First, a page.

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Eur J Hum Genet. 1999 Apr;7(3):368-76.

Three widespread founder mutations contribute to high incidence of X-linked juvenile retinoschisis in Finland.

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1
Department of Medical Genetics, University of Helsinki, Finland.

Abstract

X-linked juvenile retinoschisis (RS) is a recessively inherited disorder causing progressive vitreoretinal degeneration in males. The gene defective in retinoschisis, XLRS1, has recently been identified and characterised. This gene consists of six exons encoding a protein with a putative role in cell-cell adhesion and phospholipid binding. Juvenile retinoschisis has been actively studied in Finland over the past 30 years, with over 300 diagnosed RS patients. Based on genealogical studies, approximately 70% of the Finnish RS patients originate from Western Finland and 20% from Northern Finland. In this study, one third of the known Finnish RS patients were screened for mutations of the XLRS1 gene. Haplotype analysis, using nine microsatellite markers spanning 1 cM in Xp22.2, suggested the segregation of eight different mutations in these families. To identify mutations, the six exons were amplified by PCR and analysed by single strand conformation analysis, followed by direct sequencing of the PCR products. We identified seven distinct missense mutations, all in exons 4 and 6. The mutations in exon 4, 214G > A and 221G > T, are accountable for RS in Western Finland. A third mutation in exon 4, 325G > C, gives rise to RS in Northern Finland. These three founder mutations are the predominant cause of RS in Finland and their existence explains the high incidence of the disease. The identification of mutations common in genetically isolated populations, such as Finland, allows the diagnosis of patients with an atypical RS phenotype and enables nationwide carrier testing and improved genetic counselling.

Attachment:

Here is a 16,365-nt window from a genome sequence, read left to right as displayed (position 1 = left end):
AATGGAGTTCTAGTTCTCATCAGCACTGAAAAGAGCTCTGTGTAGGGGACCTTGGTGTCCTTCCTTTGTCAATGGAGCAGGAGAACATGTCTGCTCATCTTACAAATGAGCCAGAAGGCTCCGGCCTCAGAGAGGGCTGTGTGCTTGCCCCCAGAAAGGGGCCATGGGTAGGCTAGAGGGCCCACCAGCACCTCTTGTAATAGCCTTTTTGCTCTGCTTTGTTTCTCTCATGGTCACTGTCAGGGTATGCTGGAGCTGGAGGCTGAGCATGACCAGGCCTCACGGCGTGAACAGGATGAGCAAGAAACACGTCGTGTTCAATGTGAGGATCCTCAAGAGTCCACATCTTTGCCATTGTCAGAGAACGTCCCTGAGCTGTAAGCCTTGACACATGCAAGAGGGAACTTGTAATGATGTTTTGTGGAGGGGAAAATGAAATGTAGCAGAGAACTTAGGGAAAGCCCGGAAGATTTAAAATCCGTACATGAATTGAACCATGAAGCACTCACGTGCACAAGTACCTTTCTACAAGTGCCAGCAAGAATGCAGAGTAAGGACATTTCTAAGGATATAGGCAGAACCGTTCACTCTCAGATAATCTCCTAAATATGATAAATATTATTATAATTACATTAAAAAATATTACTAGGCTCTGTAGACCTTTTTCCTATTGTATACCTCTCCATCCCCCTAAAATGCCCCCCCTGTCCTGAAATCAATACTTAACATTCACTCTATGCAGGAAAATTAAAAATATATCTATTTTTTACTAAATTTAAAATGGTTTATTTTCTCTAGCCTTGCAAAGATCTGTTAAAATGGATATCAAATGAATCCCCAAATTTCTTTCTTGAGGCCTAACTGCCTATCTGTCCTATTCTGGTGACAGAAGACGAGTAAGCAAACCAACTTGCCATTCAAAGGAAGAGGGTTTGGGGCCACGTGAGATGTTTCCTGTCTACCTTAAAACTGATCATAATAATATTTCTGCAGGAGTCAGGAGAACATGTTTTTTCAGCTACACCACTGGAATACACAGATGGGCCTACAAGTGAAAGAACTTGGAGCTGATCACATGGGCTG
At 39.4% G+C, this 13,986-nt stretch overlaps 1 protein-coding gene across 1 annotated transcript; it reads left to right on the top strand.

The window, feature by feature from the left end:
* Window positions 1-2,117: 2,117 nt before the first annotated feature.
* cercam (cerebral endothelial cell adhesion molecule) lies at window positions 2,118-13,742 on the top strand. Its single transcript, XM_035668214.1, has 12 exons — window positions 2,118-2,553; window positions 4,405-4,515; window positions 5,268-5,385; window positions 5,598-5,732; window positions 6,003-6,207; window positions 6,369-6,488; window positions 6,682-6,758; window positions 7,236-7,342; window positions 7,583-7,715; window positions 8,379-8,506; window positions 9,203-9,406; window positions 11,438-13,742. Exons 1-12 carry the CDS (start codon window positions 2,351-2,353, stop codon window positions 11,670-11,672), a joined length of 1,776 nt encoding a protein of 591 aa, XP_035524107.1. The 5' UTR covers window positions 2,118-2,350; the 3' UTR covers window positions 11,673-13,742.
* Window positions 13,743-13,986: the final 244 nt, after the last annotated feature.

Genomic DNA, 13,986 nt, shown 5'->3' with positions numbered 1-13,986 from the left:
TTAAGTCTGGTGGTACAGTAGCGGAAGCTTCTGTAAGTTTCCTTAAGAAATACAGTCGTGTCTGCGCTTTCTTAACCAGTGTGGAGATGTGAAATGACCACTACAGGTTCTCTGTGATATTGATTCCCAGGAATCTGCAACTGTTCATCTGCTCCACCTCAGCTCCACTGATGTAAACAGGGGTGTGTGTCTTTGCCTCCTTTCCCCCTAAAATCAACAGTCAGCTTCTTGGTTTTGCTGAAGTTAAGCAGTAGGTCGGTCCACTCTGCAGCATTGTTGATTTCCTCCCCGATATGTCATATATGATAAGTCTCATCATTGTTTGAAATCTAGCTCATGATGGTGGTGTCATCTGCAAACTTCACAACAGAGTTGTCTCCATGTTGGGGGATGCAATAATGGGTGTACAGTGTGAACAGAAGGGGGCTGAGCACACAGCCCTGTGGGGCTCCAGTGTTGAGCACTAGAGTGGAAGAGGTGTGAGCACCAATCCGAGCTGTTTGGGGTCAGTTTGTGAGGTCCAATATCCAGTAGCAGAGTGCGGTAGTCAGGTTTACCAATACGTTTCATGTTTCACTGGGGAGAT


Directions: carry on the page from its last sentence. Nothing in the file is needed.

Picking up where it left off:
PMID:
10234514
DOI:
10.1038/sj.ejhg.5200300
[Indexed for MEDLINE]
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